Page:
The car's BlueDrive runs on gasoline but also uses an electric motor.
NORTH ADAMS, Mass. — The city took possession of its first hybrid vehicle, a Hyundai Ioniq Blue with an estimated fuel economy of 62 miles per gallon.
"The key message is this is the first hybrid in the fleet," said Mayor Thomas Bernard on Tuesday. "We want to look at these as they make sense. Certainly the heavier-duty plowing on hills, even a medium truck, it doesn't make sense and there isn't a hybrid option. But these are around-town vehicles for inspections services."
The Hyundai will be used by inspection services and be available for city-approved travel for training and conferences. It is one of eight vehicles ordered for the Department of Public Services through a $425,000 borrowing approved by the City Council in July.
At the time, Councilor Benjamin Lamb had pointed out that the Ford Fiesta sedan selected for building inspection didn't seem in line with the city's own commitment to energy efficiency and carbon reduction as spelled out the Green Communities Act. Bernard said the Ford would comply but agreed it wasn't as strong a step forward.
The Ford was switched for a Hyundai Sonata hybrid but there wasn't a white one available — the two closest had already been snapped up by the state, Building Inspector William Meranti said.
A white Ioniq was available, for $22,000 or about $6,000 more than the Ford, and the options packages on the other vehicles were modified so the amount of the full borrowing order wasn't changed.
"I like that the message is that we're not just following our own best practices but we're following what the state's doing as well in trying to add for these light-vehicle hybrid options to their fleets," Bernard said. "We'll hopefully see that payback in fuel costs."
The car's 1.6-liter engine can barely be heard; it has front-wheel drive, a touchscreen display and keyless start. Meranti said it was delivered Friday and has already been driven about 125 miles just around the city.
Bernard said the car will be a reliable option for long-distance travel since many trainings and conferences take place hours away from North Adams.
The city is looking forward to the possibility of hybrid police cruisers. Ford has come out with an Interceptor hybrid sport-utility vehicle for 2020 that's not yet on the state contract. Once it is, the city will evaluate whether to go that route or wait and see how the vehicle performs for other communities.
The Building Department also received its white Chevrolet Silverado 3500 pickup truck. The truck has a dump body and can be used for plowing. The department is responsible for plowing building parking lots including City Hall, the skating rink, library and Western Gateway Heritage State Park. Also on order are four Ford F550 pickup trucks for the Department of Public Services and two Dodge Ram Tradesman pickups, one for Public Services and one for Buildings.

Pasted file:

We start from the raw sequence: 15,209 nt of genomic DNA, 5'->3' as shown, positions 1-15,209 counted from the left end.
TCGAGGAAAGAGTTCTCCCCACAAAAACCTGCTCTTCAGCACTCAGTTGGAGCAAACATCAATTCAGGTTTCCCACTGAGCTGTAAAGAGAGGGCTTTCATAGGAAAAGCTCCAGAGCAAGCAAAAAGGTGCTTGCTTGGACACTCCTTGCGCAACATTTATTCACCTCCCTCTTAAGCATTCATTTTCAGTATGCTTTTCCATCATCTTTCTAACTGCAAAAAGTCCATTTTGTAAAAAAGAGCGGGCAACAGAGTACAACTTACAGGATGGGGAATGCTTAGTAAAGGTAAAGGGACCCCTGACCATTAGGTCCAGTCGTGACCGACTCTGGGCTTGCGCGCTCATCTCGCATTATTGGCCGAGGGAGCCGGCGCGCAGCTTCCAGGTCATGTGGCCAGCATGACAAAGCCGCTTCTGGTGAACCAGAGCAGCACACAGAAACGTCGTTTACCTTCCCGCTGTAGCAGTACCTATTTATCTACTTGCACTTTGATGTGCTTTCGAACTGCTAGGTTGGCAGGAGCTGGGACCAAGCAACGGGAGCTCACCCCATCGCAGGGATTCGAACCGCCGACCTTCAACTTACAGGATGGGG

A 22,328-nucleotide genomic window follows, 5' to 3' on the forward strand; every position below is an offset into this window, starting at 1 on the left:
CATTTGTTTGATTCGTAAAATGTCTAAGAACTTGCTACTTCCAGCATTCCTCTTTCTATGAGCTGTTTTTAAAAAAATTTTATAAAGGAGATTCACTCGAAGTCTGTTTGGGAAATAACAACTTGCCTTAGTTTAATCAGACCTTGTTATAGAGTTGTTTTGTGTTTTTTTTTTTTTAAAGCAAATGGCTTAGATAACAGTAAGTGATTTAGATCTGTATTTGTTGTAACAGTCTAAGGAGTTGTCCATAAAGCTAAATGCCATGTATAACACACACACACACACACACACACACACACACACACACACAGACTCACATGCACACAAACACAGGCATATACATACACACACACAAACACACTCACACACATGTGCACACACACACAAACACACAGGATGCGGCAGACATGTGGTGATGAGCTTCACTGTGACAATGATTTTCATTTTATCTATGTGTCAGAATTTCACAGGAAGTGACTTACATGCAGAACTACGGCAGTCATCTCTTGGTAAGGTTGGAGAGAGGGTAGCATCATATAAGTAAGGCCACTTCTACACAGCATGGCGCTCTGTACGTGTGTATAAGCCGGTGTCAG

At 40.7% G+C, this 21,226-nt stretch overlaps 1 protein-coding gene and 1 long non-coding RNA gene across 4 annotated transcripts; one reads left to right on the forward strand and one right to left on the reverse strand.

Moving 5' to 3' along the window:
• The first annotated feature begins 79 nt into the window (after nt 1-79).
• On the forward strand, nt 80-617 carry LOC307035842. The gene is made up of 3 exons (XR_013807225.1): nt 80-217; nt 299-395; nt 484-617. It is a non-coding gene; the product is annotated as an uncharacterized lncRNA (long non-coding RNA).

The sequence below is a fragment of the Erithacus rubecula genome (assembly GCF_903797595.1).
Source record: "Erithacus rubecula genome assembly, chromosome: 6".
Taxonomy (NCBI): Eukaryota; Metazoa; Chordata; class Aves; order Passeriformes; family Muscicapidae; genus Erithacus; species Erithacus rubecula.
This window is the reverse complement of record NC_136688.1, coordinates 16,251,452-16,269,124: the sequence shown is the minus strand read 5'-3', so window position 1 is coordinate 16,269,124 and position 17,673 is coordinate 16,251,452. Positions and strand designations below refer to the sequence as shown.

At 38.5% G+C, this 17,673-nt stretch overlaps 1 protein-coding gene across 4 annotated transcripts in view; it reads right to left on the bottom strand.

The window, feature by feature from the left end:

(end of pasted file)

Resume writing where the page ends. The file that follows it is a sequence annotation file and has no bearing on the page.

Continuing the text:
The life expectancy of the vehicles is nine years, said Administrative Officer Michael Canales. The goal is to get the city's fleet back on a regular rotation schedule after nearly a decade to ensure that vehicles are being replaced before they become worn out and obsolete.
After nine years, these newest vehicles will be replaced but if they're still in good shape, they could move down to the "third tier" backups. If the maintenance is too costly or they're not needed, they'll be sold. Inspection now has three cars, including the 1998 Toyota Corolla that's still in use.
"We'll get as much return as we can get," Canales said. "We're going to want to keep this going. Once you get out of rotation, it's harder to get back in."
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North Adams Eyeing Federal Relief Funds to Support School Programs
By Tammy DanielsiBerkshires Staff
NORTH ADAMS, Mass. — The School Department is anticipating an $18.2 million budget for fiscal 2022 based on state budget numbers and state and federal grants.
The appropriation would be level-funded from this year at $17,769,074.
Superintendent Barbara Malkas cautioned that this is still a preliminary budget and that "there are still a lot of moving parts."
"This year it feels a little bit more predictable mainly because the governor did issue a budget on Jan. 27," she told the School Committee's finance subcommittee last week. "So the timeline that by which we're going to know about funding will be better than it was last year."
The 10-foot diameter precast tubs will be arranged in an arc between Buildings 19 and 25, just east of Joe's Field, and are designed to resonant with sound. They're the creation of artist Taryn Simon, whose "A Cold Hole and Assembled Audience" made a splash at the museum in 2018.
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City Councilor Jason LaForest had initially submitted the proposal for the creation of a "Fire Hydrant Division" with a request to refer to his Public Safety Committee but on Tuesday night instead asked it be fast-tracked to publication and a second reading.
The rest of the council balked at... click for more